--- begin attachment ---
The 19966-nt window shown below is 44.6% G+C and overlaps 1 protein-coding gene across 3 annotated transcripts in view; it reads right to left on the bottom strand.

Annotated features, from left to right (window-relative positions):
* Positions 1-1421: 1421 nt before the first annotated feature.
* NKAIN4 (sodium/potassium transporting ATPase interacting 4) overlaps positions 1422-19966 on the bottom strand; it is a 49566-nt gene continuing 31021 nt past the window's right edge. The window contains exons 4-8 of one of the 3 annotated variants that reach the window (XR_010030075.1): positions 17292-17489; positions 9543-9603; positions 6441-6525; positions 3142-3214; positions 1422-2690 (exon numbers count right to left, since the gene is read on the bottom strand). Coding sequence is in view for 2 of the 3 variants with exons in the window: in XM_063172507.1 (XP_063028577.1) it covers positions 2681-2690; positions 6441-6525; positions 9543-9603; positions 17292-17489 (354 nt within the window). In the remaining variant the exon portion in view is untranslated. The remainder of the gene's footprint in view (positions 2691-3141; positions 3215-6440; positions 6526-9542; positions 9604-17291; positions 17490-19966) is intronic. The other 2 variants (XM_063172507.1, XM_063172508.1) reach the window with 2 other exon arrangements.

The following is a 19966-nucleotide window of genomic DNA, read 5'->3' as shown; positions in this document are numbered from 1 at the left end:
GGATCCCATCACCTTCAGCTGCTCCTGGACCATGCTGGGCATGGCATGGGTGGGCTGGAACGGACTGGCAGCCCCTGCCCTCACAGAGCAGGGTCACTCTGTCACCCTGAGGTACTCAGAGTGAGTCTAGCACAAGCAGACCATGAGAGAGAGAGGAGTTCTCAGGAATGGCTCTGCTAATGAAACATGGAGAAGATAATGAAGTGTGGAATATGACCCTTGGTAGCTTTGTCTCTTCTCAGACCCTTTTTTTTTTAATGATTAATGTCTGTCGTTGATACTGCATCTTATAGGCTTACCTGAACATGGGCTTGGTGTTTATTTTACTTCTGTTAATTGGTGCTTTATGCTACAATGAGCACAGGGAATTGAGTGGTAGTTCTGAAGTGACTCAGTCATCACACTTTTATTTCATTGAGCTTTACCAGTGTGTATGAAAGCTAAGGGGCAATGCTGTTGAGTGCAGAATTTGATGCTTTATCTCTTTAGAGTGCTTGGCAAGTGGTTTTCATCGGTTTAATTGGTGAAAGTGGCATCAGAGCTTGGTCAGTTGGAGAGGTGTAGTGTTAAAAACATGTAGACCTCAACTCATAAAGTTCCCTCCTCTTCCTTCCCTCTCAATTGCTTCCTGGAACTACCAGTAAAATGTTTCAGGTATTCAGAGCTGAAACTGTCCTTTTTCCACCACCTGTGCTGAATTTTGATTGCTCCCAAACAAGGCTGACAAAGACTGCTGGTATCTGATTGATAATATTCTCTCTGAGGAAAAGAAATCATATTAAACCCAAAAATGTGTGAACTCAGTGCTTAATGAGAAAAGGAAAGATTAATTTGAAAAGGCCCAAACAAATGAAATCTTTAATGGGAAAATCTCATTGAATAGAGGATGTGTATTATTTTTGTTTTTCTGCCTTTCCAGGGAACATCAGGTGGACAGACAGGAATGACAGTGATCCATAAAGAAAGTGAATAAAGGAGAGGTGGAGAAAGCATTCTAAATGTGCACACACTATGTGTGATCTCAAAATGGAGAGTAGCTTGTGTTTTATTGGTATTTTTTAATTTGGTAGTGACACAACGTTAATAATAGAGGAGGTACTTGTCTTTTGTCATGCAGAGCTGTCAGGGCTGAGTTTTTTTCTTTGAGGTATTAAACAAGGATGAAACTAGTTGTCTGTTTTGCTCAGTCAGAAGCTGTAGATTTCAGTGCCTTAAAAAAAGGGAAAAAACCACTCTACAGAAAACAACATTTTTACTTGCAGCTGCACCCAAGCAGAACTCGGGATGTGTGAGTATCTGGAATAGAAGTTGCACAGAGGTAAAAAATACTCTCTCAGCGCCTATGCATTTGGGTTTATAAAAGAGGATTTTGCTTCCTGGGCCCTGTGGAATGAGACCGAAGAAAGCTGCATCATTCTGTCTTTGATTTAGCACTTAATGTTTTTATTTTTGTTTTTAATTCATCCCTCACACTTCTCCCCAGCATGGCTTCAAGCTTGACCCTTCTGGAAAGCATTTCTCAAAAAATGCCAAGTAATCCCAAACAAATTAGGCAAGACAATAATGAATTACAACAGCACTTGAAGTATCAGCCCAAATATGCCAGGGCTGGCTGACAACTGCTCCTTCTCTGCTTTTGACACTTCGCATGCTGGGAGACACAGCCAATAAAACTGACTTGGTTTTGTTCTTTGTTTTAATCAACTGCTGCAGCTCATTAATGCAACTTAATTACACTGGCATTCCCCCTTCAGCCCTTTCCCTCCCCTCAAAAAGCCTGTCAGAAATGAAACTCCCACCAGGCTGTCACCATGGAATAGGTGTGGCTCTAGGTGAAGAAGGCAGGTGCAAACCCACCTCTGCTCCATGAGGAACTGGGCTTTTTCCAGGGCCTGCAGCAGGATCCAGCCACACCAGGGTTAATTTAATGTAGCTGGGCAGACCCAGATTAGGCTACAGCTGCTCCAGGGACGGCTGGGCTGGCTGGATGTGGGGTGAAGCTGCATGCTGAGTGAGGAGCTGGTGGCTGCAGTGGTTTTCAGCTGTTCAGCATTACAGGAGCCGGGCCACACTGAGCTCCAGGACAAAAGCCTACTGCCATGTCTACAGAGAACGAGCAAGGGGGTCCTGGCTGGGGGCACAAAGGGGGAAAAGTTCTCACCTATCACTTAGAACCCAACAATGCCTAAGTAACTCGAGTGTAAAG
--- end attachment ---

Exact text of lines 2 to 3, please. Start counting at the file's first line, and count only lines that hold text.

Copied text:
Annotated features, from left to right (window-relative positions):
* Positions 1-1421: 1421 nt before the first annotated feature.